So far the pledge of a new direction is articulated in words and not actions. The time for the government to make the president’s words real and act accordingly is now. This will help to overcome the deep and dark cynicism that has enveloped the country regarding promises made by politicians. The first step would be to apply the logic of the justice minister in parliament. Replying to an opposition parliamentarian who called for the arrest of minister Lohan Ratwatte who stands accused of entering a prison and threatening prisoners with his gun, the justice minister said that everyone is entitled to the presumption of innocence until proven guilty. This fundamental principle of civilised society must also apply to the hundreds of Tamils and Muslims in jail without evidence to charge them in a court of law. The threats to national security need to be overcome by winning the confidence of all the communities in Sri Lanka by treating them without discrimination, as children of one mother proclaimed by our national anthem.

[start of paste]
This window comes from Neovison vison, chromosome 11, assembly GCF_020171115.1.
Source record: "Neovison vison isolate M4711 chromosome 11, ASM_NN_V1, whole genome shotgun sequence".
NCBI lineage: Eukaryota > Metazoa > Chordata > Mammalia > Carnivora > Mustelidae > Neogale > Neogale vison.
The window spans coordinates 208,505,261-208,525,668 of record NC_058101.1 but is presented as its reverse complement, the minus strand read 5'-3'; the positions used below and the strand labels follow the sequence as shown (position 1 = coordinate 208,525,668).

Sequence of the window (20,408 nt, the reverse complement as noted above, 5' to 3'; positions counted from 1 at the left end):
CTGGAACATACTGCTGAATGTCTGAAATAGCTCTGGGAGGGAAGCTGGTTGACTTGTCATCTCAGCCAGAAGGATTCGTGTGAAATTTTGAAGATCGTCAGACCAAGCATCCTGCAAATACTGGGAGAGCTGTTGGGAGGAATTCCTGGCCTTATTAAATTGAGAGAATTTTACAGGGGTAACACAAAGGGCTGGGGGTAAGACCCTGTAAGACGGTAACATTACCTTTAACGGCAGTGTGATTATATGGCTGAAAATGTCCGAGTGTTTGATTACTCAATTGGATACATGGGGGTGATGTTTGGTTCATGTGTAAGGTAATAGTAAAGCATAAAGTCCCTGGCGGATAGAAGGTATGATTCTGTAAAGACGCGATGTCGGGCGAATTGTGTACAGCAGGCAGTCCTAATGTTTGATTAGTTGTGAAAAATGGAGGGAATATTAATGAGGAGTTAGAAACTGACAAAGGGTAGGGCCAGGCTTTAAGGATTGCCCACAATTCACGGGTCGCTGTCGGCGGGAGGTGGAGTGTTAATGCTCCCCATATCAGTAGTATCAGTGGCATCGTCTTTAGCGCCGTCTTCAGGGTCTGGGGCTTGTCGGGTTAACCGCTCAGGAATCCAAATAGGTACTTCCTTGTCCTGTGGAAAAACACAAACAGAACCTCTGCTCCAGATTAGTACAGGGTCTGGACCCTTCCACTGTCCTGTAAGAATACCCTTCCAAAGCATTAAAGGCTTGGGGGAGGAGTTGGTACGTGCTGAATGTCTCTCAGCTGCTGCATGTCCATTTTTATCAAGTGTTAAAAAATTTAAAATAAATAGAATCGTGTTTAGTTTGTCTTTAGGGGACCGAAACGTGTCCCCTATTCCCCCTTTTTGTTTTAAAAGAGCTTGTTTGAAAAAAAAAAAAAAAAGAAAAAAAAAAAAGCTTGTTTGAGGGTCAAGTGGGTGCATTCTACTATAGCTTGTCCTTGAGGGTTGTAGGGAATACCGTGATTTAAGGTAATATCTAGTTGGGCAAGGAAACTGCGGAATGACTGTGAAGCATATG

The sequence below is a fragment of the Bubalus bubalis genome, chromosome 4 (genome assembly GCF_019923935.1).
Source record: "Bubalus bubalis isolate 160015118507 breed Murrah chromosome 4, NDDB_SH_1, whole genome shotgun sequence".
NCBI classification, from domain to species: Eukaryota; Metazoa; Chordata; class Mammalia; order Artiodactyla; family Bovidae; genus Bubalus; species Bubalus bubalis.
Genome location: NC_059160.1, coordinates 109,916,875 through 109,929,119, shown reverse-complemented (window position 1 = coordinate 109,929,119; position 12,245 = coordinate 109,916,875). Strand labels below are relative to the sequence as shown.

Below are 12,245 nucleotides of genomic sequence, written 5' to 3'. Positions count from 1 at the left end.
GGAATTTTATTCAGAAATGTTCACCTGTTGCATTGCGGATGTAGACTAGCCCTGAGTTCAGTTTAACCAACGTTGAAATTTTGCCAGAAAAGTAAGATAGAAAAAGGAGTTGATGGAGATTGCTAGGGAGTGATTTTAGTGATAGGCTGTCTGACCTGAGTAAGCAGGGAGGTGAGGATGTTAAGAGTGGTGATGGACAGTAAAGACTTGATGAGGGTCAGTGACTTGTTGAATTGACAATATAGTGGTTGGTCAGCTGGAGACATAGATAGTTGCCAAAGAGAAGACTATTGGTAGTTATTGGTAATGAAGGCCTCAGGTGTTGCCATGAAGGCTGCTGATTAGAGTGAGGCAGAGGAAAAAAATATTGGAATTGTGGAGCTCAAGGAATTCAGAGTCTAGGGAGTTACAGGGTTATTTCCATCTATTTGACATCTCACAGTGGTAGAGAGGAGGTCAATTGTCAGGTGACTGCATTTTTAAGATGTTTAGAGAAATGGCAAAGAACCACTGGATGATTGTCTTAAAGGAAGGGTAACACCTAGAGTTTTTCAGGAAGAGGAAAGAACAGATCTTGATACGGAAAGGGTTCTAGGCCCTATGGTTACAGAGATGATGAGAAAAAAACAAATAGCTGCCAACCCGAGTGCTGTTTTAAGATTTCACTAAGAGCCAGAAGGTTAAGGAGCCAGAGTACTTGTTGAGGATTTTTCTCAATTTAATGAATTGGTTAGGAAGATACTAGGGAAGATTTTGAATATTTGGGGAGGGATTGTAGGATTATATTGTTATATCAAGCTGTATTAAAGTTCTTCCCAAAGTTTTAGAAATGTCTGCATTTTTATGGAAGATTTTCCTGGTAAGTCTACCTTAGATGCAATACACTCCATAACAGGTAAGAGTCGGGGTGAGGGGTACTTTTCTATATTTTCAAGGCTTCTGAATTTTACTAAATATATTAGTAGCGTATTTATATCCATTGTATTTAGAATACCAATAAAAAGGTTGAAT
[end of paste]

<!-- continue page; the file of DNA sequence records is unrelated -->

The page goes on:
Jehan Perera is executive director of the National Peace Council of Sri Lanka.
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Editor: Nurul Kabir, Published by the Chairman, Editorial Board ASM Shahidullah Khan on behalf of Media New Age Ltd.
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Thursday, September 30, 2021